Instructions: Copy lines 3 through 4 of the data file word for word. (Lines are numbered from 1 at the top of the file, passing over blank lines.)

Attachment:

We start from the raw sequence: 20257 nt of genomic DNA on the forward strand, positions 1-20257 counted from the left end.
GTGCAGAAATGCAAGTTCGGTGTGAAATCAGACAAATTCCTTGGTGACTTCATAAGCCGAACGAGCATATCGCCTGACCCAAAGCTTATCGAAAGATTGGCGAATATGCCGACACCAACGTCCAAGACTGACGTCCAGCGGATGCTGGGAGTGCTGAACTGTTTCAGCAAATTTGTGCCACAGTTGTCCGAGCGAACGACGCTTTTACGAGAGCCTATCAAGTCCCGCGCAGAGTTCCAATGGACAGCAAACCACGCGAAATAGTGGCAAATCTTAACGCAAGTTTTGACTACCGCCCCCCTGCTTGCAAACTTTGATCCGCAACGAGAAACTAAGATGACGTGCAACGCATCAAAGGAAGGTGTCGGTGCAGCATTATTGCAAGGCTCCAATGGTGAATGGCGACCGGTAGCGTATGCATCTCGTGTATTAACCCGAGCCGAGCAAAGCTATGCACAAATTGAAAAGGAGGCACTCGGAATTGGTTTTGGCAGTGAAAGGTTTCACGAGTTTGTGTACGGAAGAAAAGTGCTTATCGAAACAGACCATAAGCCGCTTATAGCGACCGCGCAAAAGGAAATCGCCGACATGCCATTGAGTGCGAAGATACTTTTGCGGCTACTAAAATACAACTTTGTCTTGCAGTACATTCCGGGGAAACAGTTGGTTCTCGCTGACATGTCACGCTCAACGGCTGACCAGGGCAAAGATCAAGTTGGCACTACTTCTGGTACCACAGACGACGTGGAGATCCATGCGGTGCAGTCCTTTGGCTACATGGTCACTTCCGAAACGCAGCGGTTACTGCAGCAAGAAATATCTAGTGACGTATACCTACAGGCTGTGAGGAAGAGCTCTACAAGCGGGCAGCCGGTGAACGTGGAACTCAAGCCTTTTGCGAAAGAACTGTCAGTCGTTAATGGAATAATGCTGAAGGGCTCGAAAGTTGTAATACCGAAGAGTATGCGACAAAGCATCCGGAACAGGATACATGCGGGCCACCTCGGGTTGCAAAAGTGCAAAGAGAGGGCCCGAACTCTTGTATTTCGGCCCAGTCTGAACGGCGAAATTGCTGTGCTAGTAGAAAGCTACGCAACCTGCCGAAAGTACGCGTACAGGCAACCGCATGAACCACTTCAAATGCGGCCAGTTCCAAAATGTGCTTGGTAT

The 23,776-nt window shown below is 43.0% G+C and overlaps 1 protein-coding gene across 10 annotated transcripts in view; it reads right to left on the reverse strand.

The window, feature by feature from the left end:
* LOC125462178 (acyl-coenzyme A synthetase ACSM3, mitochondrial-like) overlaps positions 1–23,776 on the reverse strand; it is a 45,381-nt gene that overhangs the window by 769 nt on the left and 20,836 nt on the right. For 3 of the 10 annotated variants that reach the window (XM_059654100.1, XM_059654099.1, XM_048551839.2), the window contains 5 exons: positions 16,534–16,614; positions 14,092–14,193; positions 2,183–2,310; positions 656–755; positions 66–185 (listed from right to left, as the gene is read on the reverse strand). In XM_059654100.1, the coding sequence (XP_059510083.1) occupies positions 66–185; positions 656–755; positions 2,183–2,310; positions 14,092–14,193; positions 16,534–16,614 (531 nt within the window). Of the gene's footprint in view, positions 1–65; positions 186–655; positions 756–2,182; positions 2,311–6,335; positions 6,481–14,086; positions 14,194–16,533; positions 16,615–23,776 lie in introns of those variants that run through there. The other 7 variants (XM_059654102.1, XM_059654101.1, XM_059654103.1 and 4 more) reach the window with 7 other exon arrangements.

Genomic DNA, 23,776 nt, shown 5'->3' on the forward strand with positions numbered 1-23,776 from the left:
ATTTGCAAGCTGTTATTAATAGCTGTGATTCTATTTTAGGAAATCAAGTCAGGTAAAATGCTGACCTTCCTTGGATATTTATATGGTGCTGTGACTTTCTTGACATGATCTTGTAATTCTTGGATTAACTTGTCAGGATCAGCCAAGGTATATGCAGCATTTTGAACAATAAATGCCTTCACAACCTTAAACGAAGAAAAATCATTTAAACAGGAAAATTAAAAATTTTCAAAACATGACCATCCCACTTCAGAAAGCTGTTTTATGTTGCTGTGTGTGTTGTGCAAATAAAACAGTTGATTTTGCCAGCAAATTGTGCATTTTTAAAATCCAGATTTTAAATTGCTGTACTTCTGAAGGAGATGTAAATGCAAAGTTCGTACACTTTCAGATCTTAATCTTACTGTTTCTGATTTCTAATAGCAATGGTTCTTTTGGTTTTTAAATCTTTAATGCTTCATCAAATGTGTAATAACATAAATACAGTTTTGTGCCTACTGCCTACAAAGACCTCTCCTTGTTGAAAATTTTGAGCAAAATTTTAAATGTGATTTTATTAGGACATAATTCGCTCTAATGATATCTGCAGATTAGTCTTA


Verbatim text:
The 23,776-nt window shown below is 43.0% G+C and overlaps 1 protein-coding gene across 10 annotated transcripts in view; it reads right to left on the reverse strand.

The window, feature by feature from the left end: